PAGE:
Friday, February 27, 2009

Landmarks (40)

Claudio Monteverdi: Lamento d'Arianna ("Lasciatemi morire") (1623).  The only surviving music from Monteverdi's second opera, L'Arianna, the Lamento is sung by Ariadne, distraught at being abandoned by Theseus on Naxos.  This lament is composed with such mastery and emotional power that the possibility that L'Arianna was Monteverdi's best opera is a matter of lament in itself. 

Ariadne sings here in pain, anger, and despair, but ultimately confirms her love for Theseus ("it's my tongue that's spoken, not my heart").   It survives, presumably close to the original operatic version,  as a solo aria with continuo (published in 1623) as well as in two arrangements by the composer, the first, the dramatic center of the Sixth Book of Madrigals (1614),  is startling at all moments in its transfer from monody to an ensemble of five voices (to risk a bit of psychologizing,  when the text is sung by an ensemble, it is as if we were no longer listening to Ariadne's voice, but thrust directly into her head, raging with pain and conflict), while the second recycles the music of the monody but sets a new, sacred Latin text, "Pianto della Madonna" for the collection of Selva morale e spirituale (1641)  in which the Virgin laments her abandonment by her son, interesting for both the implied synchretism between the mythical and religious figures as for the implied equation of two very different kinds of loss.  (Or are they so different? Men leaving women is as old a story as any.)

I have a weakness for, no, I am totally lost to the lament style, and I am constantly astonished to encounter the style as it branched out into strikingly different contexts: as Purcell's Dido sings over and against the regularity of the ground bass, for example, or in Heinrich Isaac's devastating choral setting of Poliziano's lament on the death of Lorenzo de' Medici, "Quis dabit Capite meo aquam? The essence of the style, as far as I am concerned, is its very free voice leading  — that is to say, free in the treatment of the approach to and resolution (or lack thereof) of dissonance —  with a rather wide open tonal vocabulary,  features which were, and are, essential to opera.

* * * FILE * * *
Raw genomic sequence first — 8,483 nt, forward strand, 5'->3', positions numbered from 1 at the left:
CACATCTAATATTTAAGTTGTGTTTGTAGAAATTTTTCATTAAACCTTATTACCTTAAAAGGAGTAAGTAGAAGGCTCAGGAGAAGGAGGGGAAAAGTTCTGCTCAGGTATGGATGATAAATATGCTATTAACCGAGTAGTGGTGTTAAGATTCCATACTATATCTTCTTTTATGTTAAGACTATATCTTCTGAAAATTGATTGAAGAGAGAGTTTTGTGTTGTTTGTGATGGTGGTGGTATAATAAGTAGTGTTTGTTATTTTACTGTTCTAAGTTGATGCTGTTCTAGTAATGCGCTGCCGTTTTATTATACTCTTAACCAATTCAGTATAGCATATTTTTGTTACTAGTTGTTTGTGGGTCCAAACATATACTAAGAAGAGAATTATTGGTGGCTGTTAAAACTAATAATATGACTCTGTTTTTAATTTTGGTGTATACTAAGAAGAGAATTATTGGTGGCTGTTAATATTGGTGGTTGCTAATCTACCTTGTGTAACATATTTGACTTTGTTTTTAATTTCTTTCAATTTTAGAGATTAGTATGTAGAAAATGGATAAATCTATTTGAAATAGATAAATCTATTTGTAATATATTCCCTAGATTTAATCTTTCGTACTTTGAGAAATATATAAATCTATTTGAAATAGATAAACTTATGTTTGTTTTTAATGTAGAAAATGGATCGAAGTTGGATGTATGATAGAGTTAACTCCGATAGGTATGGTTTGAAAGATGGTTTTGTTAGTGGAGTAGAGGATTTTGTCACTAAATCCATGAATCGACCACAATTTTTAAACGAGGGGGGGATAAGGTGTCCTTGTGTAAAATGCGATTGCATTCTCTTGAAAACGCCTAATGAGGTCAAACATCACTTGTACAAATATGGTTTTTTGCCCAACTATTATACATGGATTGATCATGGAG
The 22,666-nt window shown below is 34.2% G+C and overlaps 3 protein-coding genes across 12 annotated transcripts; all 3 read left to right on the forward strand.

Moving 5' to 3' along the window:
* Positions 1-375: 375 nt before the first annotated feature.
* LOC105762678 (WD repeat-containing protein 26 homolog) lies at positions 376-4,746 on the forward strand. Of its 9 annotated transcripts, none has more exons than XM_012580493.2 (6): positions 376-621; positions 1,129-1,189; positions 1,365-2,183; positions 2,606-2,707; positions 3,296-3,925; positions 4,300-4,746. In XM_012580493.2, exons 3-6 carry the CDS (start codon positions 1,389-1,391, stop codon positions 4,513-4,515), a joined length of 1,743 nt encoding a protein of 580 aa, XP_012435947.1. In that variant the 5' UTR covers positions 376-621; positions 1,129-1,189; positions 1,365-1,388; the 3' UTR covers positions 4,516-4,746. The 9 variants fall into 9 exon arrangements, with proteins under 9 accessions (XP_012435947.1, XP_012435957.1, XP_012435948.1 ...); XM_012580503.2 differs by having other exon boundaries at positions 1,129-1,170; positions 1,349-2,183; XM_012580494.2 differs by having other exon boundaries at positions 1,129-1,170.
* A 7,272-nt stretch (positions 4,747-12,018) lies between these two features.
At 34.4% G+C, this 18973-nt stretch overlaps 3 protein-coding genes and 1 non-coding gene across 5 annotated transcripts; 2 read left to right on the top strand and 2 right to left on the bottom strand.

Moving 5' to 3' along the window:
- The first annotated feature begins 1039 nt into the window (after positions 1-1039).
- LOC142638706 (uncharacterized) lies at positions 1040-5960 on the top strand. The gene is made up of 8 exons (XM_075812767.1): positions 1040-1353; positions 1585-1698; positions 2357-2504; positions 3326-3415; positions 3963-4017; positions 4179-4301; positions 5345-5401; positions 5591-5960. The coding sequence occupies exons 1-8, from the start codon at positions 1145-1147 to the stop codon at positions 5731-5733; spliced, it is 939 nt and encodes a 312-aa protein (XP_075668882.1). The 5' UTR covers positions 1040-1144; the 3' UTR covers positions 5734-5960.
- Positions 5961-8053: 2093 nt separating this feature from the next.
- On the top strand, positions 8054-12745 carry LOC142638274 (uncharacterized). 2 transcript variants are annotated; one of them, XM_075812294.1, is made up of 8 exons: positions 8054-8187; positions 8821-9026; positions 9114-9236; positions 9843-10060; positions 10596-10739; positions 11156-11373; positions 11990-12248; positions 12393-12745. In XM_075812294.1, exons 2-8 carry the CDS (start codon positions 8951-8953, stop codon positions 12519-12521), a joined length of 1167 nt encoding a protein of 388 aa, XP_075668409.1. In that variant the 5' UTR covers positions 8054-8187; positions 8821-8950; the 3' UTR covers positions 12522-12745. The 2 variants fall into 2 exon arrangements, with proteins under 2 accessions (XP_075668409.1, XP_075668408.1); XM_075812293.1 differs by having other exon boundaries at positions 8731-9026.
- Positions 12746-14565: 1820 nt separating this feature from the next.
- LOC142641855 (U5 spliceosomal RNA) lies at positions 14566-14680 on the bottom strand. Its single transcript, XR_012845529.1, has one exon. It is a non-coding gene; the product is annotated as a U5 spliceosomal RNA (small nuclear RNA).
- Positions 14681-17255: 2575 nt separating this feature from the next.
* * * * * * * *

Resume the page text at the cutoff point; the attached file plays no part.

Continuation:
3 comments:

sfmike said...

I'm a ridiculous fan of Berlioz's Dido, particularly her final lament before joining the bonfire (and particularly Jessye Norman's version when she sang that famous doubleheader Cassandra/Dido matinee at the Met during a Saturday radio broadcast).

Daniel Wolf said...

Mike --

I'm with you entirely on Berlioz's Dido. The affect of the French language on the tonal motion is astonishing and so completely different from Italian and German.

Charles Shere said...

Some years ago I gave a talk to a remarkable gathering of scientists, writers, explorers, psychologists, and the like, who had convened for a week to consider human means of perception. I was the only musician there. I talked about Perception, "Good Taste," and Quiet Music, illustrating my remarks with recordings of:

Claudio Monteverdi: Lamento d’Arianna

Henry Purcell: Dido’s Lament, from Dido and Aeneas

Wolfgang Mozart: Porgi amor, from Le Nozze di Figaro

John Cage: Solo for voice 49, “The Year Begins To Be Ripe”

Robert Erickson: Days and Nights

Rafael Hernandez: “Silencio”, sung by Ibrahim Ferrer and Omara Portuonda with the Buena Vista Social Club

The talk was quite effective.